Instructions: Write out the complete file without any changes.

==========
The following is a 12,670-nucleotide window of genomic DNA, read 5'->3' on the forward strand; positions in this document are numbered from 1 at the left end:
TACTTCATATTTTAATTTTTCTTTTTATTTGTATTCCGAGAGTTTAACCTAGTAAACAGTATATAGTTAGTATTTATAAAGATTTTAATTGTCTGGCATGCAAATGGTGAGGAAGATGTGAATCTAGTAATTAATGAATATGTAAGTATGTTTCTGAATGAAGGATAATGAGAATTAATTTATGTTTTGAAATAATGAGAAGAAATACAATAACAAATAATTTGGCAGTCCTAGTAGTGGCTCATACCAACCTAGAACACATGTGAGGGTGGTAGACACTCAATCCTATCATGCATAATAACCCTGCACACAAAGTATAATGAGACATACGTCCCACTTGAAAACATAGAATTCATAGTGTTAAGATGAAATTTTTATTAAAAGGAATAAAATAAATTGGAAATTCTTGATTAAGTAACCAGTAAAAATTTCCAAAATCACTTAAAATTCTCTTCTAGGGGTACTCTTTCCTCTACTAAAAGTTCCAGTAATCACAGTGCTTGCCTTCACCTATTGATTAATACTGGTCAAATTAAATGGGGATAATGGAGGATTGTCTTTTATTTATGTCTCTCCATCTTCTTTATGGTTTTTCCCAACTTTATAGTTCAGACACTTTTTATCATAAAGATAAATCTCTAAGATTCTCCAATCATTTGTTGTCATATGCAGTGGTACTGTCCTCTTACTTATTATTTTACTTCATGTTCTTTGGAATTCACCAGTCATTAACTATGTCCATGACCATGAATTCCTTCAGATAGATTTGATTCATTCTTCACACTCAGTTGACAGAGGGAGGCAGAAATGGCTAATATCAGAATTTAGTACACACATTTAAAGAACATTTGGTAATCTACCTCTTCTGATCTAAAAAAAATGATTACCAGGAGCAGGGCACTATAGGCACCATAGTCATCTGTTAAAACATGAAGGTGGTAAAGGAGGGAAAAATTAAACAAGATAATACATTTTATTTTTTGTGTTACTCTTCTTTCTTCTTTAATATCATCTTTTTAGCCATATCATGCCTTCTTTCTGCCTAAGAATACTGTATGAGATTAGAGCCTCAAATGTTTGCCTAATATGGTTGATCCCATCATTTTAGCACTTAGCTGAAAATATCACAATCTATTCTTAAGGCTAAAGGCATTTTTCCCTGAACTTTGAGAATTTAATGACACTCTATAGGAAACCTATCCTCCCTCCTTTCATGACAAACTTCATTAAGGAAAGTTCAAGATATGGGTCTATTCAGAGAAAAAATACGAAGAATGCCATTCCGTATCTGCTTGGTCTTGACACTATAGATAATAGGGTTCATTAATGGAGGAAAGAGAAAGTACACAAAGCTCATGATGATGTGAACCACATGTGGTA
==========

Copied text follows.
The following is a 12,670-nucleotide window of genomic DNA, read 5'->3' on the forward strand; positions in this document are numbered from 1 at the left end:
TACTTCATATTTTAATTTTTCTTTTTATTTGTATTCCGAGAGTTTAACCTAGTAAACAGTATATAGTTAGTATTTATAAAGATTTTAATTGTCTGGCATGCAAATGGTGAGGAAGATGTGAATCTAGTAATTAATGAATATGTAAGTATGTTTCTGAATGAAGGATAATGAGAATTAATTTATGTTTTGAAATAATGAGAAGAAATACAATAACAAATAATTTGGCAGTCCTAGTAGTGGCTCATACCAACCTAGAACACATGTGAGGGTGGTAGACACTCAATCCTATCATGCATAATAACCCTGCACACAAAGTATAATGAGACATACGTCCCACTTGAAAACATAGAATTCATAGTGTTAAGATGAAATTTTTATTAAAAGGAATAAAATAAATTGGAAATTCTTGATTAAGTAACCAGTAAAAATTTCCAAAATCACTTAAAATTCTCTTCTAGGGGTACTCTTTCCTCTACTAAAAGTTCCAGTAATCACAGTGCTTGCCTTCACCTATTGATTAATACTGGTCAAATTAAATGGGGATAATGGAGGATTGTCTTTTATTTATGTCTCTCCATCTTCTTTATGGTTTTTCCCAACTTTATAGTTCAGACACTTTTTATCATAAAGATAAATCTCTAAGATTCTCCAATCATTTGTTGTCATATGCAGTGGTACTGTCCTCTTACTTATTATTTTACTTCATGTTCTTTGGAATTCACCAGTCATTAACTATGTCCATGACCATGAATTCCTTCAGATAGATTTGATTCATTCTTCACACTCAGTTGACAGAGGGAGGCAGAAATGGCTAATATCAGAATTTAGTACACACATTTAAAGAACATTTGGTAATCTACCTCTTCTGATCTAAAAAAAATGATTACCAGGAGCAGGGCACTATAGGCACCATAGTCATCTGTTAAAACATGAAGGTGGTAAAGGAGGGAAAAATTAAACAAGATAATACATTTTATTTTTTGTGTTACTCTTCTTTCTTCTTTAATATCATCTTTTTAGCCATATCATGCCTTCTTTCTGCCTAAGAATACTGTATGAGATTAGAGCCTCAAATGTTTGCCTAATATGGTTGATCCCATCATTTTAGCACTTAGCTGAAAATATCACAATCTATTCTTAAGGCTAAAGGCATTTTTCCCTGAACTTTGAGAATTTAATGACACTCTATAGGAAACCTATCCTCCCTCCTTTCATGACAAACTTCATTAAGGAAAGTTCAAGATATGGGTCTATTCAGAGAAAAAATACGAAGAATGCCATTCCGTATCTGCTTGGTCTTGACACTATAGATAATAGGGTTCATTAATGGAGGAAAGAGAAAGTACACAAAGCTCATGATGATGTGAACCACATGTGGTA